Cousin’s paintings depict a space of permanent suspense and stasis, inhabited by groups of anonymous figures engaged in collective actions. Emptied of almost all reference points and coordinates, this zero-landscape is a theatre for these figures to question the role that the body plays in processing and defining experiences.

They use their own and each others’ bodies as tools to measure their parameters: pushing, pressuring, stretching, supporting, embracing and strangling. In this timeless environment, childlike amusement is punctuated by implicit danger. The relationship between the individuals could go either way – providing a support system or pulling each other to pieces.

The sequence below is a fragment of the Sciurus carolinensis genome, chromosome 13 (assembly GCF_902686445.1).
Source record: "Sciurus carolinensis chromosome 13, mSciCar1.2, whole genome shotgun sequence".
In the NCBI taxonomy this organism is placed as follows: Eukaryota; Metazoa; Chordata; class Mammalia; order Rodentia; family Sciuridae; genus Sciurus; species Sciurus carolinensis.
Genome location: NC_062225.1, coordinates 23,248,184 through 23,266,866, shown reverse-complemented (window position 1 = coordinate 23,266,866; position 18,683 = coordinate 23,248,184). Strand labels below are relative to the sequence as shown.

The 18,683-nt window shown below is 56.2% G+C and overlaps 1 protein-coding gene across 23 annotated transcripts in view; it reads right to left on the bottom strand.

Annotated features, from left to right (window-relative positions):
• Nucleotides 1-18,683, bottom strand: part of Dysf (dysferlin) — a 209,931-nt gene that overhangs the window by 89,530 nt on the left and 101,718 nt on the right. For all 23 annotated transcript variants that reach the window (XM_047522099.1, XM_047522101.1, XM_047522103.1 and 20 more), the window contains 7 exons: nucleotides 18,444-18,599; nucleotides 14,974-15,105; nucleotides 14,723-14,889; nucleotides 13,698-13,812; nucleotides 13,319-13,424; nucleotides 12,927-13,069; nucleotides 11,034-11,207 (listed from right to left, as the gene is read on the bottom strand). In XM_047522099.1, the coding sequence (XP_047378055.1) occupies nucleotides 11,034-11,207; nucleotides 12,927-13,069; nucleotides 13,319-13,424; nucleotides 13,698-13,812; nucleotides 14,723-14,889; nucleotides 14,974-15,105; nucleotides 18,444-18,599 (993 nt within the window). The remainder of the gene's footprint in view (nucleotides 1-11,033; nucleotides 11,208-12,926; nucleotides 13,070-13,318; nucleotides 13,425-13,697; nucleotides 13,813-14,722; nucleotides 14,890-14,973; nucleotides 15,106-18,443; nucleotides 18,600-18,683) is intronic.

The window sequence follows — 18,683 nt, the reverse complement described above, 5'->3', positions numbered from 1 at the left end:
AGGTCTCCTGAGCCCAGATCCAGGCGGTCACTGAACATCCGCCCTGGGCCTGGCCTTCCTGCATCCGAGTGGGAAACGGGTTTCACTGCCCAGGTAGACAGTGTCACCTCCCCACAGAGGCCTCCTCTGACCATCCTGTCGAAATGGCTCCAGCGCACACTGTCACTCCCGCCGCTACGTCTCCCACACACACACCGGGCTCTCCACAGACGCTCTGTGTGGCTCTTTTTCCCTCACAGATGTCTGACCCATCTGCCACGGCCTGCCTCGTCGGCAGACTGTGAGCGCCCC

Cousin establishes this space of otherness with a bold palette, creating pulsating backdrops to the scenes by layering refined gradients of colour over one another in delicate washes. Bodies are articulated in confident outlines, with discomfortingly otherworldly complexions, yet altogether tangible and flesh-like.

Cousin’s paintings investigate our expectations of our own bodies and the judgements we make over others. Age and mobility are questioned alongside more basic social conditioning – status and hierarchy; a ection and neediness; function and elasticity; attraction and repulsion. We are asked to look in wonder at the body, recognising raw power and vulnerability in the same gaze.


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